Maybe, the failure of Prohibition left them chastened, although few today would reckon their efforts in further of the abolition of slavery and women's rights to be failures. Maybe ,their fervor mellowed with missions accomplished under the demands of growing institutional scale, as in the case of the antecedents of what became the United Methodist Church. Maybe, it was the devil's bargain that most white Evangelicals made with the Republican party during the heyday of the Civil Rights movement, which continued to be affirmed and strengthened through President Reagan's Presidency, at least.

Will more progressive waves of Evangelical Christianity emerge again? Will Evangelicals, once burned, be twice shy about returning to the world of partisan politics?

While young Evangelicals remain opposed to abortion, the hate driven "family values" agenda that drove their parents seems to have less impact with them. Smart conservatives are embarrassed by and tired of defending willful ignorance of modern science in the name of religion. Evangelical environmentalism is emerging, a generation after it did in the rest of the American consciousness.

The embrace that Evangelical Christians have made, almost universally, of contemporary music and the use of informal contemporary language in their worship and practice, has undermined the ability of their clergy to set their members firmly apart as culturally distinct from the larger community and its values. It is tough to be a countercultural force while preaching the prosperity gospel.

In 1968, a large percentage of the population openly and proudly identified themselves as segregationists, and those individuals were not underrepresented in Southern political circles. In 2008, American churches are only slightly less segregated, but attitudes have changed dramatically. There are probably more openly gay and lesbian elected officials in the United States today than there are openly segregationist elected officials, and almost all of the formerly racist, segregationist and slavery supporting Christian denominations have formally disavowed their previous stances. Is it so unthinkable that the political and cultural agenda of Evangelical Christianity will quietly undergo equally great adjustments in the next forty years?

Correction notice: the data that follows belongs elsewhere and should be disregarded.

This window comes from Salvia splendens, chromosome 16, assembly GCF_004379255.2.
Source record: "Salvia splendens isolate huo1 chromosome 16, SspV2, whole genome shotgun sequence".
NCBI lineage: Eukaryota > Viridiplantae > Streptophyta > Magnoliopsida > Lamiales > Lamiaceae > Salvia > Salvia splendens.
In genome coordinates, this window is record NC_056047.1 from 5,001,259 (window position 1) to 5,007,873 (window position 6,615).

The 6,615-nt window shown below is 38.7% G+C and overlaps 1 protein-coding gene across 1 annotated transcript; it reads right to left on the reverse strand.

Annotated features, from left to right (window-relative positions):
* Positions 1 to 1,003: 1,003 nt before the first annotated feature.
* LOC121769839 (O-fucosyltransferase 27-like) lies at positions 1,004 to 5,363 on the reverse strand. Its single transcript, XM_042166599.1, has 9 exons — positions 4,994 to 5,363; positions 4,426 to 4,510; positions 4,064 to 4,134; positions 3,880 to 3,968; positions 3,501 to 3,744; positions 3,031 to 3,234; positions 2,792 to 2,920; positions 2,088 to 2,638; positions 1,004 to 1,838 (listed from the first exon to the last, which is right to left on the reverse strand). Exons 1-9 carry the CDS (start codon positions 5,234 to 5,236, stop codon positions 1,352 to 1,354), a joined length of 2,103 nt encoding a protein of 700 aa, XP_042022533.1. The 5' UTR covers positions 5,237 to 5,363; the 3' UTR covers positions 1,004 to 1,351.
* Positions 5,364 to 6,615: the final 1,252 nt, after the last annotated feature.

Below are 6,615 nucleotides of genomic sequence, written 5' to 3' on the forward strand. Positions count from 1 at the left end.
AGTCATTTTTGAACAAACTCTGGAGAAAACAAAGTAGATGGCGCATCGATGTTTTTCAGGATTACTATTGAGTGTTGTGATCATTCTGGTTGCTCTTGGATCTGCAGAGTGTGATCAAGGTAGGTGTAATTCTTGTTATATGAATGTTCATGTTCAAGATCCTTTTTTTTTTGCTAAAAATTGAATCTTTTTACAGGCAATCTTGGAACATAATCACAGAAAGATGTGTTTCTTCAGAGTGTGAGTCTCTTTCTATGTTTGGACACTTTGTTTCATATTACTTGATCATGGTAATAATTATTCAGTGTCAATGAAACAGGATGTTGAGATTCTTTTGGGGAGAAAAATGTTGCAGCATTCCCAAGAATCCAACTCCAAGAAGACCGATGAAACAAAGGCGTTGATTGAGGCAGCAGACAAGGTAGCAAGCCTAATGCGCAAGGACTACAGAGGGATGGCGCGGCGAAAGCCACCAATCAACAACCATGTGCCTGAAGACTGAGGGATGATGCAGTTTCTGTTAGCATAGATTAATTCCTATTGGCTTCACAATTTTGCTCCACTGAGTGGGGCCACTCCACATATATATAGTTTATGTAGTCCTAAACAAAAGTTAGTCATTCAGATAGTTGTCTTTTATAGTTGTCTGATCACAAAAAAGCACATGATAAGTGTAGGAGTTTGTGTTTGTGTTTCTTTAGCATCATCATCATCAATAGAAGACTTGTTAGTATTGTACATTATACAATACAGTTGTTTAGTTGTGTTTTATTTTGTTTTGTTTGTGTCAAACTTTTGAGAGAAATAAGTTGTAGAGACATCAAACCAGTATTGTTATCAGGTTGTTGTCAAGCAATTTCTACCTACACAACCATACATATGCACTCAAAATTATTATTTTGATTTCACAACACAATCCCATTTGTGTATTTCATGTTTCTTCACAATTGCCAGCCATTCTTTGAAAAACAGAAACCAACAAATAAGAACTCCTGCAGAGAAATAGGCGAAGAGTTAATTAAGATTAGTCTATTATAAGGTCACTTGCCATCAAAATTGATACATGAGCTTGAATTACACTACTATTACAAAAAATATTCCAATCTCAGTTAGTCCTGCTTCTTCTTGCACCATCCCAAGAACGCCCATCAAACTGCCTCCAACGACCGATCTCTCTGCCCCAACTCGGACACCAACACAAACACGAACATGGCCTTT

Will genuine ethnic diversity follow token ethnic diversity? Are Bishop Hanson's reassurances that ecumenical effort is not a sign of the death of a church right? Or, will the historical trend of ecumenical outreach, followed by denominational merger, followed by loss of fervor, aging congregations and shrinking memberships hidden by the mergers, simply repeat itself? Are mainline Christians diluting a core of their "brand" by departing from their role as custodians of ancient tradition?

There are big unknowns that have started to play out in Europe, but not yet made their way to the Americas.

In Europe, Islam has usurped Evangelical Christianity as the fastest growing religious movement and cultural driver. While the people of Kansas are fighting over teaching evolution in schools, the people of England and Germany and France are fighting over the role of the veil and Islamic law in their societies. It seems likely that this struggle will come to the United States and eclipse internecine Christian conflicts.

The other major trend in European Christianity, the rise of secularism as an alternative to Christianity, also seems to finally be making headway in the United States, after many decades when America's faithfulness seemed unshakeable, while Europe's crumbled. It is perceptibly more comfortable and respectible to be an atheist in the United States now than it was twenty years ago. The "New Atheists" who are making their rounds of the college campus lecture circuits and new release tables in book stores, have been militant and alienated many people. But, they have also made those who wish simply to live their lives quietly and be tolerated seem far more moderate. Evangelical tirades against secular humanism have led many of the accused to embrace the label.

If my speculation that adherents of historically conservative Christian denominations will dominate the future of the Republican party are right, then a lot of the future of this country boils down to the quesiton, "Will Christian Conservatives Quit Embracing Evil?" If the dark side of American Christianity is tamed, our nation's prospects may be brighter than they appear.